Clement was especially interested about young people and taking care of them, especially academic ones, who at the time were religiously neglected. His apartment has always been open to students. Something like informal evening meetings was formed: young people came and tackled various topics. There was no fixed order of these discussions, their issues were brought from life. Sometimes the truths of the faith were discussed, sometimes the situation of the Church; sometimes it was a biblical hour, sometimes it was a time spent in prayer. Participants of these meetings mentioned that each time they knocked on the door of a tireless preacher, he opened them by giving the impression of someone who was waiting for them. For his part, Clement saw an extremely important element of this activity: he knew that these people were returning to their homes, where they often nestled for a dozen or so people and passed on what they experienced there, thereby making the Gospel available in those places and allowing what says the religious, get to where he could not go.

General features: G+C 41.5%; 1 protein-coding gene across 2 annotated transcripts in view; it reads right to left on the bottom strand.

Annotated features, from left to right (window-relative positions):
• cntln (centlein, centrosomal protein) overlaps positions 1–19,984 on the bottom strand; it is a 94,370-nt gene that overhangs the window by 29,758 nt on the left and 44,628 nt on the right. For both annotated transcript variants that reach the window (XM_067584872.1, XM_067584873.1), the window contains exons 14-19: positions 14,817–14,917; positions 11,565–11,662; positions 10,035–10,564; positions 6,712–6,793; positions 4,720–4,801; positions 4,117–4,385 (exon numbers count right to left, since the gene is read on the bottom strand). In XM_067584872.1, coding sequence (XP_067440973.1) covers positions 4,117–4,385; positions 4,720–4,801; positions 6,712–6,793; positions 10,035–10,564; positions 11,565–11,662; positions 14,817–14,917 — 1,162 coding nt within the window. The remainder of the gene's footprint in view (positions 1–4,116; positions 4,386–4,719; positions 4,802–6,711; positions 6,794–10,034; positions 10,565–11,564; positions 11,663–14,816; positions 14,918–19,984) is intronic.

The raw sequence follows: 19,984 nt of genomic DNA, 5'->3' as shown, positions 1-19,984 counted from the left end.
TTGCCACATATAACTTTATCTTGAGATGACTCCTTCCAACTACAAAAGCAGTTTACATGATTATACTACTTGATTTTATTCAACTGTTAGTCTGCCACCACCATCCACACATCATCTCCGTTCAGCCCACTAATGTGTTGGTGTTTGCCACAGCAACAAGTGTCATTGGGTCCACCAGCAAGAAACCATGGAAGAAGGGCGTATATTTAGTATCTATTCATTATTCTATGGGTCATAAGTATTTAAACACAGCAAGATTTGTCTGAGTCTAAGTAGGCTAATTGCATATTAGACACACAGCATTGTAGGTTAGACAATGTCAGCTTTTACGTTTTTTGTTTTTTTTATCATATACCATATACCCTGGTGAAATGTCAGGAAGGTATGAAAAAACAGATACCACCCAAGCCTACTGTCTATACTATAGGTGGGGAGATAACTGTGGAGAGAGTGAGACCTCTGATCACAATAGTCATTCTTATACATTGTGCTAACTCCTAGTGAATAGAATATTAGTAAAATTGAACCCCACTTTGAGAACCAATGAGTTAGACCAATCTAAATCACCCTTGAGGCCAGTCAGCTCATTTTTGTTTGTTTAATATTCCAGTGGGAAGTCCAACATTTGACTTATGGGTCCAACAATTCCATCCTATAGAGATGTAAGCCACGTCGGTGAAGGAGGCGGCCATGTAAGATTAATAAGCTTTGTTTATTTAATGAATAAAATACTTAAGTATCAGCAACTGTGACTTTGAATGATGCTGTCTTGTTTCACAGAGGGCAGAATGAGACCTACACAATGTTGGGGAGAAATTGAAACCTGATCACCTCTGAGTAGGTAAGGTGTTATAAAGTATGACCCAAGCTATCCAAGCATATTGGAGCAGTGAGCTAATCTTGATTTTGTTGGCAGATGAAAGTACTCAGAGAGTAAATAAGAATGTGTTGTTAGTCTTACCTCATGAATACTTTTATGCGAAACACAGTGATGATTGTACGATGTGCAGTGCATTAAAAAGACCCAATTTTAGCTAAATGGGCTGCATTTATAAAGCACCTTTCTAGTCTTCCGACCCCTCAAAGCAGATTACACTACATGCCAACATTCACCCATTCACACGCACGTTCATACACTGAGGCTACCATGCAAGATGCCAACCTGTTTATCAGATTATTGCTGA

Of course, these relationships and communion with a real saint also affected vocations. When the first Redemptorist community in Vienna was opened shortly after Clement’s death in Vienna, more than thirty candidates approached, most of whom were just participants in the evening meetings. The phenomenon of Father Hofbauer’s character consisted, inter alia, in the fact that he was an apostle for both the poor and the rich. In his apartment, people from the highest classes of society at that time met: people from politics, science and art. It is enough to mention people such as Friedrich Schlegel (called the prince of the romantics), Clement Brentano (poet of German Romanticism and personal secretary of Blessed Catherine Emmerich) and Joseph von Pilat (personal secretary of Chancellor Metternich) and many others. The group was called the “Hofbauer circle” or “circle of romantics”. According to experts, it had a great impact on the culture of those times. At this point, it is worth adding that when in 1815 in Vienna an international congress was held, which was to bring order after the turmoil of the Napoleonic wars, some of its participants came to Clement’s apartment, brought there by members of the mentioned group. Among them was, among others heir to the throne of the Kingdom of Bavaria. The acquaintance and friendship of Father Hofbauer with the young prince later made it easier for Redemptorists to set up many institutions in this country; the saint, however, did not live to see this.